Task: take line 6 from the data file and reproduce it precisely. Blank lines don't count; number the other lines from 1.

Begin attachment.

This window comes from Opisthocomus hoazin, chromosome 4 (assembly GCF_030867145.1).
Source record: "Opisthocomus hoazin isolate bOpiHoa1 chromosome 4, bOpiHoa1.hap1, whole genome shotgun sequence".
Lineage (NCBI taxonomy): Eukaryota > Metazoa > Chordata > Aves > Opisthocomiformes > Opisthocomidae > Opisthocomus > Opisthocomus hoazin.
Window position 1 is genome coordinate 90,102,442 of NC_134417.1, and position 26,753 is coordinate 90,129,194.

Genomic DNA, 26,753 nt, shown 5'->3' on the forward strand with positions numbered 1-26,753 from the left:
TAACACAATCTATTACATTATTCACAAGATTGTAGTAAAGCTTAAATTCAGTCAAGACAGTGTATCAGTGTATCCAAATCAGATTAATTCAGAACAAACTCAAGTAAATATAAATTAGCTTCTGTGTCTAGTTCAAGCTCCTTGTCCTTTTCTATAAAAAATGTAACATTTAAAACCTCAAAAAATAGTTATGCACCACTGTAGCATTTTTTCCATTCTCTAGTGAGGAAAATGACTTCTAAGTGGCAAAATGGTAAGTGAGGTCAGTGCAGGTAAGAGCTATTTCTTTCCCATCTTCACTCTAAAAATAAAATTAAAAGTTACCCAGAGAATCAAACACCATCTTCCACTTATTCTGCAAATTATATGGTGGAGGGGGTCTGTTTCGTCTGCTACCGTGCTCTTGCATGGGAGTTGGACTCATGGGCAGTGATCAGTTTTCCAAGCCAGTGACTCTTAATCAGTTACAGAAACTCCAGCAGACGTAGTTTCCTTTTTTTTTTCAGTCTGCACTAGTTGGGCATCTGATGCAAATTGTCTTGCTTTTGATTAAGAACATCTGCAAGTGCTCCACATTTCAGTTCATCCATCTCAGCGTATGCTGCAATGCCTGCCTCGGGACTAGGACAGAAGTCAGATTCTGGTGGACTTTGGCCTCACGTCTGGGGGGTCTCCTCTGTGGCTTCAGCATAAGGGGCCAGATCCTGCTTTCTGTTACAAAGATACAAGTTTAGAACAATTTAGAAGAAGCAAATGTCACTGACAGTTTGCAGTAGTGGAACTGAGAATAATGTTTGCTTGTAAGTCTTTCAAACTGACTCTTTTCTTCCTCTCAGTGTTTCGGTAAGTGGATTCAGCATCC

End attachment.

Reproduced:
TAACACAATCTATTACATTATTCACAAGATTGTAGTAAAGCTTAAATTCAGTCAAGACAGTGTATCAGTGTATCCAAATCAGATTAATTCAGAACAAACTCAAGTAAATATAAATTAGCTTCTGTGTCTAGTTCAAGCTCCTTGTCCTTTTCTATAAAAAATGTAACATTTAAAACCTCAAAAAATAGTTATGCACCACTGTAGCATTTTTTCCATTCTCTAGTGAGGAAAATGACTTCTAAGTGGCAAAATGGTAAGTGAGGTCAGTGCAGGTAAGAGCTATTTCTTTCCCATCTTCACTCTAAAAATAAAATTAAAAGTTACCCAGAGAATCAAACACCATCTTCCACTTATTCTGCAAATTATATGGTGGAGGGGGTCTGTTTCGTCTGCTACCGTGCTCTTGCATGGGAGTTGGACTCATGGGCAGTGATCAGTTTTCCAAGCCAGTGACTCTTAATCAGTTACAGAAACTCCAGCAGACGTAGTTTCCTTTTTTTTTTCAGTCTGCACTAGTTGGGCATCTGATGCAAATTGTCTTGCTTTTGATTAAGAACATCTGCAAGTGCTCCACATTTCAGTTCATCCATCTCAGCGTATGCTGCAATGCCTGCCTCGGGACTAGGACAGAAGTCAGATTCTGGTGGACTTTGGCCTCACGTCTGGGGGGTCTCCTCTGTGGCTTCAGCATAAGGGGCCAGATCCTGCTTTCTGTTACAAAGATACAAGTTTAGAACAATTTAGAAGAAGCAAATGTCACTGACAGTTTGCAGTAGTGGAACTGAGAATAATGTTTGCTTGTAAGTCTTTCAAACTGACTCTTTTCTTCCTCTCAGTGTTTCGGTAAGTGGATTCAGCATCC